By: Emily Stephenson
If you cook, you can’t avoid mess—or cleaning. Taking raw ingredients and transforming them with heat and fat is a chemical reaction, and the results are delicious food and greasy spatters. The downside of cooking is seldom discussed. So it’s no wonder Mark received an email from a new cook this week inquiring about his cleaning techniques. Here’s his philosophy from How to Cook Everything:
“As for me, I keep a spotlessly clean kitchen, [and] wash my hands about twenty times a day…It boils down to common sense: Don’t let your kitchen be a breeding ground [for bacteria]. Many experienced cooks and chefs are fanatical about cleanliness, and it works; that’s the best way to avoid food-related illness.”
He touches on the mantra in professional kitchens: “clean as you go.” Chefs are constantly cleaning because they are handling such a high volume of production in cramped conditions with a fixed set of tools. So you’re slightly better off at home.
But if you’re feeling bad that your kitchen doesn’t look like a spotless professional display kitchen, there’s more behind the scenes. Chefs have to be ready for the health inspector at any moment, and have a team of porters to wash dishes and cooks that scrub down every square inch of surface in the kitchen every night. Unless you run your family like a French restaurant brigade, you usually go it alone. Your best defense is to tidy up constantly. In practice, this means doing things like wiping your knife and cutting board between tasks, keeping a bowl for trash (and maybe one for compost) by your cutting board, clearing dirty dishes immediately, and washing up when you can. (Another famous food industry saying: “If you’ve got time to lean, you’ve got time to clean.”)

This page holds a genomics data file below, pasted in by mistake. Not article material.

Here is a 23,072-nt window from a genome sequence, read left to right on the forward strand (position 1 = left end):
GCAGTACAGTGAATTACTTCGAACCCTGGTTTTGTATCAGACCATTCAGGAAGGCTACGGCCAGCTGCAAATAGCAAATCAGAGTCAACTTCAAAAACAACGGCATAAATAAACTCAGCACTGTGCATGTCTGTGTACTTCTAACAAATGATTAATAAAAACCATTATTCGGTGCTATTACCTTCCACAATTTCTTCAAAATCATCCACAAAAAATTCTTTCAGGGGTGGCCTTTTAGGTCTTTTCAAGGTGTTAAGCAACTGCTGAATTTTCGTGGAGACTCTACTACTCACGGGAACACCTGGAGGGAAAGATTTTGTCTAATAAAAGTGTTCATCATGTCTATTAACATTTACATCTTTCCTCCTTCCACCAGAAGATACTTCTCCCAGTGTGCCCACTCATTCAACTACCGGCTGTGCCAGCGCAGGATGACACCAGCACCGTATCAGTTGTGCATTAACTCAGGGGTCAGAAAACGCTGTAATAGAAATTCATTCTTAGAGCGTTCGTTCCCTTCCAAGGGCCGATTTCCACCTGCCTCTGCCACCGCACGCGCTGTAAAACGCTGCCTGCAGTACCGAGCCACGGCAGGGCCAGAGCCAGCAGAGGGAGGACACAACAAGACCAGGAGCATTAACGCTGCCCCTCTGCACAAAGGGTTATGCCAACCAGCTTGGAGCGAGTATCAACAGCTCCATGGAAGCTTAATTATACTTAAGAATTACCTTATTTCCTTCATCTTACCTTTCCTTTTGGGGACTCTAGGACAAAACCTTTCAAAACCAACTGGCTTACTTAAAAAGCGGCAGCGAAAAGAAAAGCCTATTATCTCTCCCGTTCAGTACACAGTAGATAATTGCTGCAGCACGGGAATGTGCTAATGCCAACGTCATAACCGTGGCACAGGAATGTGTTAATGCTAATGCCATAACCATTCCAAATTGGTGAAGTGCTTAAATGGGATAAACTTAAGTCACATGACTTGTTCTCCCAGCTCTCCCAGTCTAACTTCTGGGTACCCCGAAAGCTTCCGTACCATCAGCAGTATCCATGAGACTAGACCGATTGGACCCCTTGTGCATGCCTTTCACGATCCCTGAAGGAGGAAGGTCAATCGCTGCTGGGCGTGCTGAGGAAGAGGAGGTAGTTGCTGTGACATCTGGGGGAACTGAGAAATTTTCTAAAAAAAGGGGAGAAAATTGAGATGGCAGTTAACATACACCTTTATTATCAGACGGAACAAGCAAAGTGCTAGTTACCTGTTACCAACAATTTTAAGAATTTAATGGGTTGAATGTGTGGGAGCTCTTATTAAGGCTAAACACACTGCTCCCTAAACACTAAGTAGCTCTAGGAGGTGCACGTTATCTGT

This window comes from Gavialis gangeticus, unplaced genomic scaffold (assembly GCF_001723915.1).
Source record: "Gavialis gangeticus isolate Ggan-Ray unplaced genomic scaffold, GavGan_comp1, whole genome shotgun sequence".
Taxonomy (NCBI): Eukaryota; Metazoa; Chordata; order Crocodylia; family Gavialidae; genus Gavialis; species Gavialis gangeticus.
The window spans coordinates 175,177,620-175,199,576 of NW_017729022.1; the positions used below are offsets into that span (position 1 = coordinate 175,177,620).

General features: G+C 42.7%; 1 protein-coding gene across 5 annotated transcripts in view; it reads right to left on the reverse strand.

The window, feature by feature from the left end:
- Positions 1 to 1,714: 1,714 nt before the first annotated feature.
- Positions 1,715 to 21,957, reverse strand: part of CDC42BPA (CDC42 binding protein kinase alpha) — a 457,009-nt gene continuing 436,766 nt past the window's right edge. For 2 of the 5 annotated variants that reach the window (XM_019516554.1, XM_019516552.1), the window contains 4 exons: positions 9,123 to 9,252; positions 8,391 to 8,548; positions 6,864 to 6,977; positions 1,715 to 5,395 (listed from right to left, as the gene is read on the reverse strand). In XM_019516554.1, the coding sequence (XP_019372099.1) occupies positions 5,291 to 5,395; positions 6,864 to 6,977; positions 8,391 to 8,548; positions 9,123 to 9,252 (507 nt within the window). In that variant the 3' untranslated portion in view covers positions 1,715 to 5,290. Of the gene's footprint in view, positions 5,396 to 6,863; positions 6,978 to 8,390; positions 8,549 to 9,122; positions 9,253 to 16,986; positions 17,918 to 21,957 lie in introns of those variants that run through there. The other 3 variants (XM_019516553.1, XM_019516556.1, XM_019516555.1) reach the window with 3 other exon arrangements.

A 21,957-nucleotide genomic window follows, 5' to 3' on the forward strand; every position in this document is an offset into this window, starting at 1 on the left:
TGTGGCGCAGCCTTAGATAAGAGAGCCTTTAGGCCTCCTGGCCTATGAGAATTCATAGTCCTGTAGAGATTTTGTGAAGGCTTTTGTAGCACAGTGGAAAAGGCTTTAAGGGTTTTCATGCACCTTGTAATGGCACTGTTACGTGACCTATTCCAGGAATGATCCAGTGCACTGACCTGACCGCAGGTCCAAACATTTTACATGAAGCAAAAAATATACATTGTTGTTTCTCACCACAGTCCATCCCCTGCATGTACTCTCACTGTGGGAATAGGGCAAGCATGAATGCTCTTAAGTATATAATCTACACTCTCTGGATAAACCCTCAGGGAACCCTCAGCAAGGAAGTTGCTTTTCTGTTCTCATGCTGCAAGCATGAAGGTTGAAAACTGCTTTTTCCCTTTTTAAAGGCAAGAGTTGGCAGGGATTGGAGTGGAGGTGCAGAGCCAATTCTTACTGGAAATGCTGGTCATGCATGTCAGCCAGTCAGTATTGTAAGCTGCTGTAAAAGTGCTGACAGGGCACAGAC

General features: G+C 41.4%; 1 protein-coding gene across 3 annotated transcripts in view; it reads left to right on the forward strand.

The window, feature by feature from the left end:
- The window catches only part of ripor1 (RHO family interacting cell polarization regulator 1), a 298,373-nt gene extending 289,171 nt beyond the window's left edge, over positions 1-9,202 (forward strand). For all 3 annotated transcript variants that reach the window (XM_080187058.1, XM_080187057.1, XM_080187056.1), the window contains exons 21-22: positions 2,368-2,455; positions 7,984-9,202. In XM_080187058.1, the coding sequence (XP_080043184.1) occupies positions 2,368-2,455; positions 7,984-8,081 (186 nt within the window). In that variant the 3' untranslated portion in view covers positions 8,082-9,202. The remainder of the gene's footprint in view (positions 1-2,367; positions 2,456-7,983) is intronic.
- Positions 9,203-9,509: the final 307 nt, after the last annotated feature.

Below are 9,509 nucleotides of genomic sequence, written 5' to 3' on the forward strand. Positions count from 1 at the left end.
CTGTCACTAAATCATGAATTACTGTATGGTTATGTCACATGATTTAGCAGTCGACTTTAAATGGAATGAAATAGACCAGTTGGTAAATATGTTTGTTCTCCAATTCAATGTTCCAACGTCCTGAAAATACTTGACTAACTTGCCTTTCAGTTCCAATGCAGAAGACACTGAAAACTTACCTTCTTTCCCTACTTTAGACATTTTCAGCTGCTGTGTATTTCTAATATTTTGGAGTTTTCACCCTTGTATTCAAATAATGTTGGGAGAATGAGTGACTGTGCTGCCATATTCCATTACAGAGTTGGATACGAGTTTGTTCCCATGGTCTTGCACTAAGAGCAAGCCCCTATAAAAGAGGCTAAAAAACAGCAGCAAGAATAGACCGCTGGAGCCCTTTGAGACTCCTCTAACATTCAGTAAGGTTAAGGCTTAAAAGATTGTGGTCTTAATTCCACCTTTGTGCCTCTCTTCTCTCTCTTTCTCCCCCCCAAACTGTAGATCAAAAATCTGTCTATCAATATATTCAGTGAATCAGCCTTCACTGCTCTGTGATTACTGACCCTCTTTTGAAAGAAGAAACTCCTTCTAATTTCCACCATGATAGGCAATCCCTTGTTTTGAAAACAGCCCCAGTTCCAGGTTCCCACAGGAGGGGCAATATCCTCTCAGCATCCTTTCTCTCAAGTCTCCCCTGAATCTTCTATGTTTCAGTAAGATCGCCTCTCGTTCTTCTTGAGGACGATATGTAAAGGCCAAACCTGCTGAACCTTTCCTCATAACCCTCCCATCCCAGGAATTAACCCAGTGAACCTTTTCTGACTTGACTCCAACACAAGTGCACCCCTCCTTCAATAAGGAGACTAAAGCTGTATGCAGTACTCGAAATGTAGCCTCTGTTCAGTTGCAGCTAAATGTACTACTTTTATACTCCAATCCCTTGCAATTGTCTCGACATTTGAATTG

Start with an organized set up, like the illustration above, enjoy the process of cooking, and do a few easy things to prevent a massive pile of dirty dishes at the end:
- Keep your work surface and tools clean at all times, which is as simple as keeping towel specifically for cleaning close by and using separate tools and cutting boards for raw and cooked food (or washing them well in between tasks).
- Wash dishes whenever you’re not chopping or stirring. (Extra credit: minimizing how many bowls and pots you use; Mark’s recipes take this into account.)
- Clean and disinfect counters, the stovetop, and your sink every night and spot check the floor for spills.
Try listening to good music or podcasts—or having someone in the kitchen with you—to pass time and make the work fun. Any other cleaning advice for novice (or experienced!) cooks missing?